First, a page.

California Assembly Passes Spay/Neuter Bill

Spay/neuter legislation would make sterilization mandatory for all California pets more than four months old.

California’s State Assembly narrowly passed the controversial Healthy Pets Act (AB 1634) on Wednesday, which would set statewide spay and neuter laws for most cats and dogs more than four months old.

The 41-38 vote moved the legislation to the state’s Senate, where the bill has been assigned to a committee.

The bill has sparked considerable controversy in the state, ranging from its merits as a way to control pet populations to more philosophical debates regarding the role of government itself.

Lloyd Levine, the bill’s author, says one million unwanted and abandoned cats and dogs are born in California each year, and organizations spend $250 million annually to care or euthanize these animals. About 500,000 are euthanized annually, says Levine.

Supporters of the legislation argue the population problem is caused by “irresponsible breeders” and that breeders with business licenses would be able to get “intact animal” permits. Breed groups, however, contend many responsible, hobby breeders are too small to require business licenses.

If passed, the legislation would place enforcement responsibility on local jurisdictions but does not provide state funds to do so. The legislation assumes that costs borne by local agencies to enforce the regulation would be supported by annual permits and civil penalties, and that enforcement activities would be conducted in the course of the agencies’ other duties and based on complaints.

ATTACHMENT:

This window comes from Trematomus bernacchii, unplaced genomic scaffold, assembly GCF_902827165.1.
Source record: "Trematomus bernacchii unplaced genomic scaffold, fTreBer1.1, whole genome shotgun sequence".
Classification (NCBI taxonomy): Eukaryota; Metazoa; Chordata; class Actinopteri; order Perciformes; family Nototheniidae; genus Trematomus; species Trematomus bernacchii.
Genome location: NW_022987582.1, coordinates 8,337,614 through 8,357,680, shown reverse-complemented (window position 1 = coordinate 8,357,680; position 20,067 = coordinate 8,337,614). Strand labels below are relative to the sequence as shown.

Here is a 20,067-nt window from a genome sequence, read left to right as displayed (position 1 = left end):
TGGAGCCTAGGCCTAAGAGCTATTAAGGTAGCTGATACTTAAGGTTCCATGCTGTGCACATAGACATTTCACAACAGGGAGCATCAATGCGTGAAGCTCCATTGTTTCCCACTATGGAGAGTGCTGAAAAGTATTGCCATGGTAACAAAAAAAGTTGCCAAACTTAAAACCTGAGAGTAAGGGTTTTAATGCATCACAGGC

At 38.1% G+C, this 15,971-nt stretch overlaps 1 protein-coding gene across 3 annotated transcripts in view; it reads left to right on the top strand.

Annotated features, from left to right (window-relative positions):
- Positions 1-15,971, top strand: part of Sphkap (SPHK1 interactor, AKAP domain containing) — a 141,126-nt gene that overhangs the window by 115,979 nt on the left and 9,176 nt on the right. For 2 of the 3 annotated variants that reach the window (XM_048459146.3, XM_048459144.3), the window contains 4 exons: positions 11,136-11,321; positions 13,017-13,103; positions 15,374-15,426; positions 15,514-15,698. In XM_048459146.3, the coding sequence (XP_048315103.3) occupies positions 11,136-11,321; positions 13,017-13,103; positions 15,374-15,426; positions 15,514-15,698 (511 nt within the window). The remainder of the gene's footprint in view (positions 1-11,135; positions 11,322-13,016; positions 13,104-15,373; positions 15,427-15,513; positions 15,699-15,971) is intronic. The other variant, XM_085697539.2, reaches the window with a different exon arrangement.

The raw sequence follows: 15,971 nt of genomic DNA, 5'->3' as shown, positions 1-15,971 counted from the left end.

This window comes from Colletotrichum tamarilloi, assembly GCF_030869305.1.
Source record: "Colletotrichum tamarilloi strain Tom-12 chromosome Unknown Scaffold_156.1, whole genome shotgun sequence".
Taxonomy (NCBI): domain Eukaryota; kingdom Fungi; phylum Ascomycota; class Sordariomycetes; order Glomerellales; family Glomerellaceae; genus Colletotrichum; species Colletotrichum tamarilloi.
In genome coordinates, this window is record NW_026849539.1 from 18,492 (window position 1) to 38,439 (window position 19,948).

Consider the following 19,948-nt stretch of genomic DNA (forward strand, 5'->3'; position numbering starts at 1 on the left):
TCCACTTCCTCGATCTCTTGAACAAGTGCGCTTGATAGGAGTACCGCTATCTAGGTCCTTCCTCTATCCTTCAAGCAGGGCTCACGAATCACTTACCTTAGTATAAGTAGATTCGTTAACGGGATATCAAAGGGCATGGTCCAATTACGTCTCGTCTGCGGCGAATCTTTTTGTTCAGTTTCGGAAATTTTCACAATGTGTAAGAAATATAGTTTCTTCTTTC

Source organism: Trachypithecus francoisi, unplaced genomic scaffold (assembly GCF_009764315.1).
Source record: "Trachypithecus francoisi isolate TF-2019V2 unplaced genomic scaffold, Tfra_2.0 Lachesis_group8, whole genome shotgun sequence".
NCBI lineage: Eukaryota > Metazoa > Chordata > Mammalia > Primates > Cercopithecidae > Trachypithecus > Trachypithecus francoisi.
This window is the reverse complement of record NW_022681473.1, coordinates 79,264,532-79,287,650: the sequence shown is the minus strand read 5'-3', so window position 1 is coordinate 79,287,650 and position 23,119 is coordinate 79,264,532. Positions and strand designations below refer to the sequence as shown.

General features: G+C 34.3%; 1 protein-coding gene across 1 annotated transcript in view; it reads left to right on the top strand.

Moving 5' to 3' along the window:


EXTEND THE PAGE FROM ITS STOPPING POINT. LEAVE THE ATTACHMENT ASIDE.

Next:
Critics contend that those funds would be insufficient to cover the program’s costs and that local jurisdictions would be forced to pay the difference. In addition, some pet owners could skip the licensing process and provisions such as rabies vaccinations, rather than spay or neuter their pets, critics of the legislation contend.

Although the legislation exempts cats and dogs from other states traveling to California for a variety of reasons, including dog and cat shows, the American Kennel Club says passage of the legislation would send the message that AKC events are not welcome in California and could hurt the state’s economy.

Also, the AKC/Eukanuba National Championship is currently scheduled for Dec. 1-2 in Long Beach, Calif. About 300,000 competitors, many from outside the state, participated in AKC events, including all-breed dog shows, agility events and field trials, in California in 2006.

The Senate has until Sept. 14, 2007, to pass the bill for it to be enacted in 2008.

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